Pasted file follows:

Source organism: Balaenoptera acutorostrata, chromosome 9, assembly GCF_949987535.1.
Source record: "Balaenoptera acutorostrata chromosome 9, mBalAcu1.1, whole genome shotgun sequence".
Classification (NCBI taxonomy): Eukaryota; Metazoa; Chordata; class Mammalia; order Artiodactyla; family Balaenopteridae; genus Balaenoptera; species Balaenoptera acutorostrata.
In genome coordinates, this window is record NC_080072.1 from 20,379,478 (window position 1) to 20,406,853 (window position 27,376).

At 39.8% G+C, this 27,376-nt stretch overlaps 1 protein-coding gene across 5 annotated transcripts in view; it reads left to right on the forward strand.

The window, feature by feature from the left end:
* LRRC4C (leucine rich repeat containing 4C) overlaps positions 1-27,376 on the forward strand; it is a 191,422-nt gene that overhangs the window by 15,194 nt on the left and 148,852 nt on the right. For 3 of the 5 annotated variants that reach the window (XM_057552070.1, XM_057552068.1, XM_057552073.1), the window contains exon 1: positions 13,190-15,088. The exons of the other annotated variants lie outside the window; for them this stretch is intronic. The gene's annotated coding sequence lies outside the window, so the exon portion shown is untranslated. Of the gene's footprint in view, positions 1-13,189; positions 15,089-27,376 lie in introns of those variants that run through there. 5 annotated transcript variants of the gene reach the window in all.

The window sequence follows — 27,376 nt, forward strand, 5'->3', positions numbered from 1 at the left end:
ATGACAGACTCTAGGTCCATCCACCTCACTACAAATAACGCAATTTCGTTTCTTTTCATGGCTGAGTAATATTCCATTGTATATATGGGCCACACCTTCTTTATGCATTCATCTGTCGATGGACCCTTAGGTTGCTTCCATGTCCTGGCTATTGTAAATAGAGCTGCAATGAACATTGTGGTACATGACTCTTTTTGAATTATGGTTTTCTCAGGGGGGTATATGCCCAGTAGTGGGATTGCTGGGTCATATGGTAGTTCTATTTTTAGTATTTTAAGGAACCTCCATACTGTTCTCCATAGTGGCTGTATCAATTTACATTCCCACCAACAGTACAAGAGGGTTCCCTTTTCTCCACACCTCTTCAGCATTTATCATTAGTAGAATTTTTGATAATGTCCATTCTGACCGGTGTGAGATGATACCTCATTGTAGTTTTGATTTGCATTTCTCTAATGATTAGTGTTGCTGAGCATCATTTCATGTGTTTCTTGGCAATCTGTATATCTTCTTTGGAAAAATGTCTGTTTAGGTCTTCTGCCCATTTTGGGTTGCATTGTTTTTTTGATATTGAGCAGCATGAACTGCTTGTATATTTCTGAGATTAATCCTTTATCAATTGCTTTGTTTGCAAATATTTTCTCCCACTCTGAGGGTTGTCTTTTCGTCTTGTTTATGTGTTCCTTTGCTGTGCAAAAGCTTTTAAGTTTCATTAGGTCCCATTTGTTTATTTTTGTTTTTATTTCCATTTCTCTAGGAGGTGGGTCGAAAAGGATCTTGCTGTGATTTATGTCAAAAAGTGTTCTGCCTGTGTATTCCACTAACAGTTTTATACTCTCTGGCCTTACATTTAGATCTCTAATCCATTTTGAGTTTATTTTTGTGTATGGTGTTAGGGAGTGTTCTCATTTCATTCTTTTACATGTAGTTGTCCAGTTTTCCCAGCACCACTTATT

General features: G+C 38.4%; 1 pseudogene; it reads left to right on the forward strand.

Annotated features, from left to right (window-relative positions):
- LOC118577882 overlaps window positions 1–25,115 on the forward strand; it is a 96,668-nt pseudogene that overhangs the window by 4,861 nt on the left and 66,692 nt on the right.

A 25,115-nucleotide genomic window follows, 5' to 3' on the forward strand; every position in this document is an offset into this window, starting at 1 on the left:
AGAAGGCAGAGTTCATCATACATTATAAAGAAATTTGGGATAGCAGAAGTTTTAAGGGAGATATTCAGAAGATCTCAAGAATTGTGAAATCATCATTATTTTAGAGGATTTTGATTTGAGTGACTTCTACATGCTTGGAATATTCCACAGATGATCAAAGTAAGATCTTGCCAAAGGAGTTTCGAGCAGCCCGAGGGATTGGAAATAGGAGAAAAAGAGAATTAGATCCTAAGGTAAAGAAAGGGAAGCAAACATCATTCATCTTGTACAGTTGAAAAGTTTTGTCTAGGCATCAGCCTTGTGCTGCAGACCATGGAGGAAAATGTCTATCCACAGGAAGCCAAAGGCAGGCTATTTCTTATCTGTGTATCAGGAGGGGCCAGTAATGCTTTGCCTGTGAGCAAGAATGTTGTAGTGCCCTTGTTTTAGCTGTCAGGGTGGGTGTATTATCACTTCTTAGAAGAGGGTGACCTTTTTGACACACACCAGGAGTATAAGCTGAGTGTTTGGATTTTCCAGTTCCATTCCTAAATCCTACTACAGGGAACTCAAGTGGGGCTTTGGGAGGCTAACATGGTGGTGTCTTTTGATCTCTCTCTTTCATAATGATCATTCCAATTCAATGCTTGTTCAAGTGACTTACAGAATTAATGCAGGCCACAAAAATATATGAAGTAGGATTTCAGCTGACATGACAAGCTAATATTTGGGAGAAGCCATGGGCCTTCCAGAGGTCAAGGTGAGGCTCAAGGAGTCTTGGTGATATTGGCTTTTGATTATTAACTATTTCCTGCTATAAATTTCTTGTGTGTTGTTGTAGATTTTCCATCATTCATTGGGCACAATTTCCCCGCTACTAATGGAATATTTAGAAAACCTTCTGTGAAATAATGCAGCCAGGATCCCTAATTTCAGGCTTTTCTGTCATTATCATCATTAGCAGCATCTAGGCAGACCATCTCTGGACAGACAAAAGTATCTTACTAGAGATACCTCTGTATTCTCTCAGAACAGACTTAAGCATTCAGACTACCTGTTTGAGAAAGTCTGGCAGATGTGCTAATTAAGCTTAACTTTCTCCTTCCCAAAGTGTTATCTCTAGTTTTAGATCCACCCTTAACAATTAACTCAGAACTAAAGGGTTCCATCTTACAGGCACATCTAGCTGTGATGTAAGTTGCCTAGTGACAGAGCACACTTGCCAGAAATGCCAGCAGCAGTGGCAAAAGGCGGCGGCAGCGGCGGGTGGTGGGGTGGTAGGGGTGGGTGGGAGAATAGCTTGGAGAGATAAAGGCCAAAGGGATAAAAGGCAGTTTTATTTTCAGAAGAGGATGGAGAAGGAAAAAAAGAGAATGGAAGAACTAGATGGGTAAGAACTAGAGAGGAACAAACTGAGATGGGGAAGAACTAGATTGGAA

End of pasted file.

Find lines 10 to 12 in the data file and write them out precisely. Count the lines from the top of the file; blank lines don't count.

General features: G+C 38.4%; 1 pseudogene; it reads left to right on the forward strand.

Annotated features, from left to right (window-relative positions):
- LOC118577882 overlaps window positions 1–25,115 on the forward strand; it is a 96,668-nt pseudogene that overhangs the window by 4,861 nt on the left and 66,692 nt on the right.